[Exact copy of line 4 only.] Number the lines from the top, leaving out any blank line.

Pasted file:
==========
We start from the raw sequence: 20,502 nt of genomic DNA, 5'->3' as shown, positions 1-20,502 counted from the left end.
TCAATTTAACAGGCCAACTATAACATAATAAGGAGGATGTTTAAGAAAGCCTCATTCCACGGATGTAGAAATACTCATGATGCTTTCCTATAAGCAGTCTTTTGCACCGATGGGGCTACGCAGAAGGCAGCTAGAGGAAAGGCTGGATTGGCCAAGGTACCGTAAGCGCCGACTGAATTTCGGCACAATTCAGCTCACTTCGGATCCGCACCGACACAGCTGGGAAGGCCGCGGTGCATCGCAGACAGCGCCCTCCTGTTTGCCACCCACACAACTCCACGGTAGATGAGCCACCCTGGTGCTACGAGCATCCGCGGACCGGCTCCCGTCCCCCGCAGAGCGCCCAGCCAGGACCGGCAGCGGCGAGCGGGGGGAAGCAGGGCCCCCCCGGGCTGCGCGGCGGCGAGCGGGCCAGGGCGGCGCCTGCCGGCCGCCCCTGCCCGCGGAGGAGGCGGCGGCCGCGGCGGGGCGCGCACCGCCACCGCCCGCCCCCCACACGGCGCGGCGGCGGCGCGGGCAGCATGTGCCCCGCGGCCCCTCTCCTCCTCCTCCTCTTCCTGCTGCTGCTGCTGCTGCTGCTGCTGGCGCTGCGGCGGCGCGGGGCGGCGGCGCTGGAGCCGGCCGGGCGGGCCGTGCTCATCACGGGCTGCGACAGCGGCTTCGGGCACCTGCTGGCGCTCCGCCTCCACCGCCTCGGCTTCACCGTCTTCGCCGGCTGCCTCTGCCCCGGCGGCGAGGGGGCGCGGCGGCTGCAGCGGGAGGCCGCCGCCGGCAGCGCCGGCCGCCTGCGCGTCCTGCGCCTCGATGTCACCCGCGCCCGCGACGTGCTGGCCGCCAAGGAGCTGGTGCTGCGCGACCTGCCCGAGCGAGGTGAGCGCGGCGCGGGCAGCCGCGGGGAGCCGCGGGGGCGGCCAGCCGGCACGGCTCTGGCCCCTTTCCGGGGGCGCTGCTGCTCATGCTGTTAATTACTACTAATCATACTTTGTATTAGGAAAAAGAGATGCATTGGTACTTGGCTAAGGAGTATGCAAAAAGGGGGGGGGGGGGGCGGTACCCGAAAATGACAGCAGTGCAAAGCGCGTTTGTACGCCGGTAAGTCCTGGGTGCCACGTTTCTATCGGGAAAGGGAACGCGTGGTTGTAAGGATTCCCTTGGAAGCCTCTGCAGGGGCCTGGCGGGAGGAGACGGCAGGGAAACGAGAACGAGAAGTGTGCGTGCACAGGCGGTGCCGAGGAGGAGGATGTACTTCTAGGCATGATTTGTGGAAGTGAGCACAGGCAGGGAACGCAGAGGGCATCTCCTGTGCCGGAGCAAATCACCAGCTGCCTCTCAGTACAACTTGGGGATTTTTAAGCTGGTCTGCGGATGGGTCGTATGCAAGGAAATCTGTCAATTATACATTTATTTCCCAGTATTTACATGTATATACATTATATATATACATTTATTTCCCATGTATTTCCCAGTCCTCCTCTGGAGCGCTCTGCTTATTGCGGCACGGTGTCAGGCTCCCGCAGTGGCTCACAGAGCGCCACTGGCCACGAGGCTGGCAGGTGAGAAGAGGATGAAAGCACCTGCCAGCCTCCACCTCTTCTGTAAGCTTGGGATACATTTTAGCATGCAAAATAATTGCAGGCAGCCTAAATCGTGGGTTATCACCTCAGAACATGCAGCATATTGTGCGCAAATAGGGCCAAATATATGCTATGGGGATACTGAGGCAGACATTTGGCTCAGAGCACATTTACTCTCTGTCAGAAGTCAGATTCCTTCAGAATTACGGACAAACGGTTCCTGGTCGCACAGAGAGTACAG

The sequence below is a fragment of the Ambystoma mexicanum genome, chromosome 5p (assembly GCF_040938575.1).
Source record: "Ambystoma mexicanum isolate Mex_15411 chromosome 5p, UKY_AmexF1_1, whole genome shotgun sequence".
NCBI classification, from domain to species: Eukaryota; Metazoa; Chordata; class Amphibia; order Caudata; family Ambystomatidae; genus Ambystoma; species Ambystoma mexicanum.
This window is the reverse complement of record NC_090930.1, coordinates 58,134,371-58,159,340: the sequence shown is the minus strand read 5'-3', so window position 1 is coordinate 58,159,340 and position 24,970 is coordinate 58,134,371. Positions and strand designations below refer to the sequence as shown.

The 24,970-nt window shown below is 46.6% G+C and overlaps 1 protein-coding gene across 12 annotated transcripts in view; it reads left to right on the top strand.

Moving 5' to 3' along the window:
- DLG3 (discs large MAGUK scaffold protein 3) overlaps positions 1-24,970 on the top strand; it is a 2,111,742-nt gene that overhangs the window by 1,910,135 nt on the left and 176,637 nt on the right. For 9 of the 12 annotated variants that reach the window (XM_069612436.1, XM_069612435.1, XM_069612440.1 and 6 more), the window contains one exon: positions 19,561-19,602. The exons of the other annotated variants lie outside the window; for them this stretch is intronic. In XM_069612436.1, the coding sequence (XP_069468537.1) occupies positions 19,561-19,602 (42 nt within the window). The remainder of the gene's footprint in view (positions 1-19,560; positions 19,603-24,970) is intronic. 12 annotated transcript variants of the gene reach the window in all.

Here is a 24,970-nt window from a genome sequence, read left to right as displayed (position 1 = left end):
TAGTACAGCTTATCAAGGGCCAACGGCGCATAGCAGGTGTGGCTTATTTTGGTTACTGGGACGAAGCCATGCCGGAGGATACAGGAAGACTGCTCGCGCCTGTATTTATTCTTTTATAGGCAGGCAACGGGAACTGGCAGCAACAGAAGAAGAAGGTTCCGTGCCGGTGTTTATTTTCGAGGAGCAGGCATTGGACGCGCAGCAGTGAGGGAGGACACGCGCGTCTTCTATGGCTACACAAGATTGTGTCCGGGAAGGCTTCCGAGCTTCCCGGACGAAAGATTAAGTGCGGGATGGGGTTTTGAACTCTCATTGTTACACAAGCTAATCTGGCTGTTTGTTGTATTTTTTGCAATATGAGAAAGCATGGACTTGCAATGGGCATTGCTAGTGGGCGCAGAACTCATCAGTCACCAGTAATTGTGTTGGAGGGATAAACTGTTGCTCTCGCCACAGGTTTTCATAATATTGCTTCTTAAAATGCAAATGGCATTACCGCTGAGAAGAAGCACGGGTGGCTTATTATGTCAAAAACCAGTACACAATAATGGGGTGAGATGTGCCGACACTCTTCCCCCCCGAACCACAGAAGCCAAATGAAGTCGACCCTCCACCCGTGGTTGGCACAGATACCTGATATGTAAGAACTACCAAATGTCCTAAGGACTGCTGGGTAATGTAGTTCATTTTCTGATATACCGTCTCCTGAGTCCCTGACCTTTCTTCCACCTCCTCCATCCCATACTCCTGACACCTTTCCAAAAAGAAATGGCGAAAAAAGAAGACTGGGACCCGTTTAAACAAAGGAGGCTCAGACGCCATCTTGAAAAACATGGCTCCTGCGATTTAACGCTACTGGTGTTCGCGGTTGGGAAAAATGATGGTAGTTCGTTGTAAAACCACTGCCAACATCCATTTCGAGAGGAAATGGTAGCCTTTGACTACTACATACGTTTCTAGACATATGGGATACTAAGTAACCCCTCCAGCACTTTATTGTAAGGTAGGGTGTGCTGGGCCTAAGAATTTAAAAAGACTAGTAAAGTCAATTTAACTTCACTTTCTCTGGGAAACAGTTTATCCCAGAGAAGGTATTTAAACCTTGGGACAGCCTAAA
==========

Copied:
Source record: "Ambystoma mexicanum isolate Mex_15411 chromosome 5p, UKY_AmexF1_1, whole genome shotgun sequence".